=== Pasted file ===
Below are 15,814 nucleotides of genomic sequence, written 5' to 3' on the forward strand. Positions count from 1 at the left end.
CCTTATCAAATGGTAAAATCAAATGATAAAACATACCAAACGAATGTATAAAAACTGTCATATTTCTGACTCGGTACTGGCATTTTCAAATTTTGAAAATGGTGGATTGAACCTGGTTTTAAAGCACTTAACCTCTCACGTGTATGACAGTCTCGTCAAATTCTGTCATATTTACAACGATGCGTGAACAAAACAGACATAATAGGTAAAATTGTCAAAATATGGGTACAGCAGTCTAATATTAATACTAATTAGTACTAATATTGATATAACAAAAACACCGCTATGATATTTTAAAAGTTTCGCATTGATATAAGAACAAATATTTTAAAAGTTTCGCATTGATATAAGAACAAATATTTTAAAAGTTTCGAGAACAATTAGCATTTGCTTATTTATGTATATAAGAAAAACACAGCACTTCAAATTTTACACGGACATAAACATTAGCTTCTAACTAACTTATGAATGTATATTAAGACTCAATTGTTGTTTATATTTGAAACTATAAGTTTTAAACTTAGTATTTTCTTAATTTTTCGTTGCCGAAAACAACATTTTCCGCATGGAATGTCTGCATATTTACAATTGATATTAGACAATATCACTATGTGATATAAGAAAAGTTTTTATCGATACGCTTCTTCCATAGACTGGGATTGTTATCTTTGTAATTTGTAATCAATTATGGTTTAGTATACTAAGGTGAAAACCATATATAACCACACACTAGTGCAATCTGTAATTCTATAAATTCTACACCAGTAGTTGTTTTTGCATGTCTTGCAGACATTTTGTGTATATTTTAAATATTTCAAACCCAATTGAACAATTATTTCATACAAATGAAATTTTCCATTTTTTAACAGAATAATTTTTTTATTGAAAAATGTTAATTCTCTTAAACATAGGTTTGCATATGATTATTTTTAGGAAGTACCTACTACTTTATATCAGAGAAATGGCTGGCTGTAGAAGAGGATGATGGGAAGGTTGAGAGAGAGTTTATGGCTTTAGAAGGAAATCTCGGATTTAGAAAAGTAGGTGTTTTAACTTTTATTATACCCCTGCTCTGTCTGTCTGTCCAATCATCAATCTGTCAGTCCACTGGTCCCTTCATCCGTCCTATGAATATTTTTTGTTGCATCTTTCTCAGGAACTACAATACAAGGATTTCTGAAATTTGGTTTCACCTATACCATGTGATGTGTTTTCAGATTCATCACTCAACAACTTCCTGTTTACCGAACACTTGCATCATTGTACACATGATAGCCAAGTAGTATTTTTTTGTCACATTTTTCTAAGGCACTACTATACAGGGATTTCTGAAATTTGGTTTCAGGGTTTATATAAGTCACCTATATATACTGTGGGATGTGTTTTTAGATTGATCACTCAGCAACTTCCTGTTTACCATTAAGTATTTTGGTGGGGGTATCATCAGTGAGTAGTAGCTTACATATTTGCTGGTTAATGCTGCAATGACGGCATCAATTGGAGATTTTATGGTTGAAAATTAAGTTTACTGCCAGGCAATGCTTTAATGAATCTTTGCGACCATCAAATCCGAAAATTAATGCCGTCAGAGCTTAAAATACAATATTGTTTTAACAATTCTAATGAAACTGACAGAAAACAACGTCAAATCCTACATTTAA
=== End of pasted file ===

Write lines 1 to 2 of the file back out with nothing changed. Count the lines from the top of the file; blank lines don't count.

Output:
Below are 15,814 nucleotides of genomic sequence, written 5' to 3' on the forward strand. Positions count from 1 at the left end.
CCTTATCAAATGGTAAAATCAAATGATAAAACATACCAAACGAATGTATAAAAACTGTCATATTTCTGACTCGGTACTGGCATTTTCAAATTTTGAAAATGGTGGATTGAACCTGGTTTTAAAGCACTTAACCTCTCACGTGTATGACAGTCTCGTCAAATTCTGTCATATTTACAACGATGCGTGAACAAAACAGACATAATAGGTAAAATTGTCAAAATATGGGTACAGCAGTCTAATATTAATACTAATTAGTACTAATATTGATATAACAAAAACACCGCTATGATATTTTAAAAGTTTCGCATTGATATAAGAACAAATATTTTAAAAGTTTCGCATTGATATAAGAACAAATATTTTAAAAGTTTCGAGAACAATTAGCATTTGCTTATTTATGTATATAAGAAAAACACAGCACTTCAAATTTTACACGGACATAAACATTAGCTTCTAACTAACTTATGAATGTATATTAAGACTCAATTGTTGTTTATATTTGAAACTATAAGTTTTAAACTTAGTATTTTCTTAATTTTTCGTTGCCGAAAACAACATTTTCCGCATGGAATGTCTGCATATTTACAATTGATATTAGACAATATCACTATGTGATATAAGAAAAGTTTTTATCGATACGCTTCTTCCATAGACTGGGATTGTTATCTTTGTAATTTGTAATCAATTATGGTTTAGTATACTAAGGTGAAAACCATATATAACCACACACTAGTGCAATCTGTAATTCTATAAATTCTACACCAGTAGTTGTTTTTGCATGTCTTGCAGACATTTTGTGTATATTTTAAATATTTCAAACCCAATTGAACAATTATTTCATACAAATGAAATTTTCCATTTTTTAACAGAATAATTTTTTTATTGAAAAATGTTAATTCTCTTAAACATAGGTTTGCATATGATTATTTTTAGGAAGTACCTACTACTTTATATCAGAGAAATGGCTGGCTGTAGAAGAGGATGATGGGAAGGTTGAGAGAGAGTTTATGGCTTTAGAAGGAAATCTCGGATTTAGAAAAGTAGGTGTTTTAACTTTTATTATACCCCTGCTCTGTCTGTCTGTCCAATCATCAATCTGTCAGTCCACTGGTCCCTTCATCCGTCCTATGAATATTTTTTGTTGCATCTTTCTCAGGAACTACAATACAAGGATTTCTGAAATTTGGTTTCACCTATACCATGTGATGTGTTTTCAGATTCATCACTCAACAACTTCCTGTTTACCGAACACTTGCATCATTGTACACATGATAGCCAAGTAGTATTTTTTTGTCACATTTTTCTAAGGCACTACTATACAGGGATTTCTGAAATTTGGTTTCAGGGTTTATATAAGTCACCTATATATACTGTGGGATGTGTTTTTAGATTGATCACTCAGCAACTTCCTGTTTACCATTAAGTATTTTGGTGGGGGTATCATCAGTGAGTAGTAGCTTACATATTTGCTGGTTAATGCTGCAATGACGGCATCAATTGGAGATTTTATGGTTGAAAATTAAGTTTACTGCCAGGCAATGCTTTAATGAATCTTTGCGACCATCAAATCCGAAAATTAATGCCGTCAGAGCTTAAAATACAATATTGTTTTAACAATTCTAATGAAACTGACAGAAAACAACGTCAAATCCTACATTTAA